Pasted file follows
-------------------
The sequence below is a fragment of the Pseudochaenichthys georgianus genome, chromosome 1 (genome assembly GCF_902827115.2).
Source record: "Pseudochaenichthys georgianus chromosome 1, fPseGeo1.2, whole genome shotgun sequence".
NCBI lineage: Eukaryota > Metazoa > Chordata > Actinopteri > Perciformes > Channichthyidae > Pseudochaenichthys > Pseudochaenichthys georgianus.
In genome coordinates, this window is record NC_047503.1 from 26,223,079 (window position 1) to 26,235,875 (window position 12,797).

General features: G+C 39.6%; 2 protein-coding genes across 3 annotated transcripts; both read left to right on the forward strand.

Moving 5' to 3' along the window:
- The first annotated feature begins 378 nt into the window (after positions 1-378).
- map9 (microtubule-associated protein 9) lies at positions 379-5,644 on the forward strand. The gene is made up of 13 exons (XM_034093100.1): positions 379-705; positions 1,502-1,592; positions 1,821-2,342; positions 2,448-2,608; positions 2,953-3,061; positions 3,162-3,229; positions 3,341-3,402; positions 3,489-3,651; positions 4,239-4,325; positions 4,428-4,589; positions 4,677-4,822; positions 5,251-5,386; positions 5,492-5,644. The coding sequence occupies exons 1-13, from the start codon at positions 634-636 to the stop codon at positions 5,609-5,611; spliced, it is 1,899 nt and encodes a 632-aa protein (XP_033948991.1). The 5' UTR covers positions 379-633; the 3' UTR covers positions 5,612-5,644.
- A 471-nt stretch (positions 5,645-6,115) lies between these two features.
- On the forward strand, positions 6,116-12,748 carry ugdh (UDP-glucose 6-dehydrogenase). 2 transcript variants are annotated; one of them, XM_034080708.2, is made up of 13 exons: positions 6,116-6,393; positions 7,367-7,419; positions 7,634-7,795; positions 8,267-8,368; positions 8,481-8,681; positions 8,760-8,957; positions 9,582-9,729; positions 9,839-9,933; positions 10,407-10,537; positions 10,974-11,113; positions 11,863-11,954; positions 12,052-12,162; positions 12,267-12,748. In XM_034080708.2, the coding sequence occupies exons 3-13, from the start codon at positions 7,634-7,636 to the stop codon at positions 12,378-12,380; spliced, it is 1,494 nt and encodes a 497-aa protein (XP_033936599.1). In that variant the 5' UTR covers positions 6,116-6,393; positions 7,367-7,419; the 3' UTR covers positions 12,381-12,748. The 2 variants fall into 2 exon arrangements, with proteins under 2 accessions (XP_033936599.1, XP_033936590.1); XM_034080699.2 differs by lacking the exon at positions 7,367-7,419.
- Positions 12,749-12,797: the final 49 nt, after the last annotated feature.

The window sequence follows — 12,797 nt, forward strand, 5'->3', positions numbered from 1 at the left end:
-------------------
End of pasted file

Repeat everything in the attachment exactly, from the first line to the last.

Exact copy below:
The sequence below is a fragment of the Pseudochaenichthys georgianus genome, chromosome 1 (genome assembly GCF_902827115.2).
Source record: "Pseudochaenichthys georgianus chromosome 1, fPseGeo1.2, whole genome shotgun sequence".
NCBI lineage: Eukaryota > Metazoa > Chordata > Actinopteri > Perciformes > Channichthyidae > Pseudochaenichthys > Pseudochaenichthys georgianus.
In genome coordinates, this window is record NC_047503.1 from 26,223,079 (window position 1) to 26,235,875 (window position 12,797).

General features: G+C 39.6%; 2 protein-coding genes across 3 annotated transcripts; both read left to right on the forward strand.

Moving 5' to 3' along the window:
- The first annotated feature begins 378 nt into the window (after positions 1-378).
- map9 (microtubule-associated protein 9) lies at positions 379-5,644 on the forward strand. The gene is made up of 13 exons (XM_034093100.1): positions 379-705; positions 1,502-1,592; positions 1,821-2,342; positions 2,448-2,608; positions 2,953-3,061; positions 3,162-3,229; positions 3,341-3,402; positions 3,489-3,651; positions 4,239-4,325; positions 4,428-4,589; positions 4,677-4,822; positions 5,251-5,386; positions 5,492-5,644. The coding sequence occupies exons 1-13, from the start codon at positions 634-636 to the stop codon at positions 5,609-5,611; spliced, it is 1,899 nt and encodes a 632-aa protein (XP_033948991.1). The 5' UTR covers positions 379-633; the 3' UTR covers positions 5,612-5,644.
- A 471-nt stretch (positions 5,645-6,115) lies between these two features.
- On the forward strand, positions 6,116-12,748 carry ugdh (UDP-glucose 6-dehydrogenase). 2 transcript variants are annotated; one of them, XM_034080708.2, is made up of 13 exons: positions 6,116-6,393; positions 7,367-7,419; positions 7,634-7,795; positions 8,267-8,368; positions 8,481-8,681; positions 8,760-8,957; positions 9,582-9,729; positions 9,839-9,933; positions 10,407-10,537; positions 10,974-11,113; positions 11,863-11,954; positions 12,052-12,162; positions 12,267-12,748. In XM_034080708.2, the coding sequence occupies exons 3-13, from the start codon at positions 7,634-7,636 to the stop codon at positions 12,378-12,380; spliced, it is 1,494 nt and encodes a 497-aa protein (XP_033936599.1). In that variant the 5' UTR covers positions 6,116-6,393; positions 7,367-7,419; the 3' UTR covers positions 12,381-12,748. The 2 variants fall into 2 exon arrangements, with proteins under 2 accessions (XP_033936599.1, XP_033936590.1); XM_034080699.2 differs by lacking the exon at positions 7,367-7,419.
- Positions 12,749-12,797: the final 49 nt, after the last annotated feature.

The window sequence follows — 12,797 nt, forward strand, 5'->3', positions numbered from 1 at the left end: